6)      Best Turkish sandwiches in Paris.  Maybe even best sandwiches.  Urfa Dürüm, 56 rue du Faubourg Saint-Denis, 10th.

Bread.  A rule of thumb for Paris boulangeris: go where the people are queuing for ten minutes, when they could easily take two steps next door to where it’s empty.  One of such is Maison Landemaine on 4 rue du Poteau in the 18th, right by métro Jules Joffrin.

Where to work.  Paris is not like London, which is the ultimate for free culture and free indoor public space.  If you want to do some work outside your flat or office, you’re expected to find a café and get a coffee; and it’s true, you can go hours without a bother.  But if you just want a table, chair and a roof, try:

1)      The bibliothèque publique d’information at the Centre Georges Pompidou, 1 rue Beaubourg.  The library opens too late (11am on weekends, noon on weekdays), and for much of the year (for school) there is an enormous queue that will often wrap around the whole building.  People cut the queue all the time, and worse: no one speaks up or stops them.  When the lines get really bad, as at exam time, whole crowds rush and cut to the front when the doors open, literally shoving aside others who have been waiting.  Still, not a word from anyone, including the security staff, who – you guessed it – couldn’t give a rat’s ass.  Inside it is crammed, and the free wi-fi stops working around 2pm when it becomes overaccessed.  However, this is an incredible and admirable public resource (books, video, television, music, public computer stations, language learning material, and excellent services for people with disabilities) which is glorious in the summer when the students are gone, or if you can brave the morning shame.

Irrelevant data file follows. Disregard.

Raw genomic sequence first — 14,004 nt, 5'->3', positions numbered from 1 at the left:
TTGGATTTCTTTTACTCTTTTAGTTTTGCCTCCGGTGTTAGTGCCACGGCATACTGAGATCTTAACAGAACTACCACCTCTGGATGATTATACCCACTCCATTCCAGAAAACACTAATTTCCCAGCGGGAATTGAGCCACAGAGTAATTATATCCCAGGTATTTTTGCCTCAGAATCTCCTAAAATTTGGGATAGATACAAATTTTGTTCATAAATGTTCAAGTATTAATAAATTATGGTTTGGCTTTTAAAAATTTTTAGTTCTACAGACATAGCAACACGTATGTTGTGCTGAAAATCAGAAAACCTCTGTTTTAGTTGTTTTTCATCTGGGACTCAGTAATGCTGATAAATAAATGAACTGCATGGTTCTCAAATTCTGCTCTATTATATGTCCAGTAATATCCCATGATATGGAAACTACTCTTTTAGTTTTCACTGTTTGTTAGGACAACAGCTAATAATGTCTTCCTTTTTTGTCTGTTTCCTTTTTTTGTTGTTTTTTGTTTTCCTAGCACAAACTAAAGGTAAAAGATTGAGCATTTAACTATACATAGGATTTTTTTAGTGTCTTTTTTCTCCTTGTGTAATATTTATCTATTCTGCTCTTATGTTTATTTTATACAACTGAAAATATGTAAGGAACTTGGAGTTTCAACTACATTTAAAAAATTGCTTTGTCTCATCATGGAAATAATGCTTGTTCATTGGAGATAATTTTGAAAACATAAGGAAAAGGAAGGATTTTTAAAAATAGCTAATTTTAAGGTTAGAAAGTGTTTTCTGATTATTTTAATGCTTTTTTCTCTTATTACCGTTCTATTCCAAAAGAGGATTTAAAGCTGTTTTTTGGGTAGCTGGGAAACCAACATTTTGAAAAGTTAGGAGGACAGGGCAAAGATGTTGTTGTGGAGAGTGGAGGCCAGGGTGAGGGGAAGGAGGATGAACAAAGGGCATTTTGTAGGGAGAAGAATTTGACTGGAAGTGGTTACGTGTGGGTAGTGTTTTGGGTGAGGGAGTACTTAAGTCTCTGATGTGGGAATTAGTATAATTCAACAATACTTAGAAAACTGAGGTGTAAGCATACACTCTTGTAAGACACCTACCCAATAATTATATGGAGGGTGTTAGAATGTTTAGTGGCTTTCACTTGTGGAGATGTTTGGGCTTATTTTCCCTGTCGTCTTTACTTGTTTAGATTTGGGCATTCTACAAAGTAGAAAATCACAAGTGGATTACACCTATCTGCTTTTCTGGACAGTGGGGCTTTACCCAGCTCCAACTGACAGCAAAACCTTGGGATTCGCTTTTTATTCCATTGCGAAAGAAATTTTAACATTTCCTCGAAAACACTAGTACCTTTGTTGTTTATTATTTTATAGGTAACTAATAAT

2)      The mairies of the 20 arrondissements.  Each is open to the public for regular hours, offers free wi-fi, and usually has a place to sit.  Only two that I’ve found, however, have space with tables, chairs and power plugs: the 6th at 78 rue Bonaparte, near Saint-Sulpice; and the 10th at 72 rue du Faubourg Saint-Martin, near Chateau d’Eau.  The latter is a beautiful building, worth a visit regardless.

Sitting in the sun.  Cafés, of course, especially along wide boulevards such as the Champs-Elysee, Saint-Germain or the Grands Boulevards, are perfect for sun-catching, people-watching and time-sinking.  But if you want a guarantee of the sun on your face on a clear day, go along the Seine, or find a large park, such as the Tuileries, the Jardin du Luxembourg, or the Parc des Buttes Chaumont.

Running or jogging.  Go along the Canal Saint Martin in the northeast, the Seine if you’re close, Montmartre if you want steps and sights, Bois de Boulogne or Bois de Vincennes for size – or pretty much anywhere else if you’re early enough to beat the commuters.